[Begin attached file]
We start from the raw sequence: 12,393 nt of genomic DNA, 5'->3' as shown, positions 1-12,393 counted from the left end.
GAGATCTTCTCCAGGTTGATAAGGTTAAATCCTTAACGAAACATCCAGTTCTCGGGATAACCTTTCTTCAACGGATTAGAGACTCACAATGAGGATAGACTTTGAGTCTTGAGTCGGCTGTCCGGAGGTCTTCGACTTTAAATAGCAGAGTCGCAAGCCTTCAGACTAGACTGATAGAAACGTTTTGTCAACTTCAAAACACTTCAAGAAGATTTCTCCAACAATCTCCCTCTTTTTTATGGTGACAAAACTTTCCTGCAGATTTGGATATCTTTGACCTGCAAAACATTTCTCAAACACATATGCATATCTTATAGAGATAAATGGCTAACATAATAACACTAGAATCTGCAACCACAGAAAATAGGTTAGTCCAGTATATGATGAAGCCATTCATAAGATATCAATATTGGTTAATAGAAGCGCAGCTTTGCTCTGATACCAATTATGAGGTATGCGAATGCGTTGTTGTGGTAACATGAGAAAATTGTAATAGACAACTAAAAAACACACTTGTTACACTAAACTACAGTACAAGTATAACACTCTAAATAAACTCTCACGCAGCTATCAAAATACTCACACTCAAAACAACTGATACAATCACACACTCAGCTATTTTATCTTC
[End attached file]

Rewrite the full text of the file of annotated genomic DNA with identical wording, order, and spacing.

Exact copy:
We start from the raw sequence: 12,393 nt of genomic DNA, 5'->3' as shown, positions 1-12,393 counted from the left end.
GAGATCTTCTCCAGGTTGATAAGGTTAAATCCTTAACGAAACATCCAGTTCTCGGGATAACCTTTCTTCAACGGATTAGAGACTCACAATGAGGATAGACTTTGAGTCTTGAGTCGGCTGTCCGGAGGTCTTCGACTTTAAATAGCAGAGTCGCAAGCCTTCAGACTAGACTGATAGAAACGTTTTGTCAACTTCAAAACACTTCAAGAAGATTTCTCCAACAATCTCCCTCTTTTTTATGGTGACAAAACTTTCCTGCAGATTTGGATATCTTTGACCTGCAAAACATTTCTCAAACACATATGCATATCTTATAGAGATAAATGGCTAACATAATAACACTAGAATCTGCAACCACAGAAAATAGGTTAGTCCAGTATATGATGAAGCCATTCATAAGATATCAATATTGGTTAATAGAAGCGCAGCTTTGCTCTGATACCAATTATGAGGTATGCGAATGCGTTGTTGTGGTAACATGAGAAAATTGTAATAGACAACTAAAAAACACACTTGTTACACTAAACTACAGTACAAGTATAACACTCTAAATAAACTCTCACGCAGCTATCAAAATACTCACACTCAAAACAACTGATACAATCACACACTCAGCTATTTTATCTTC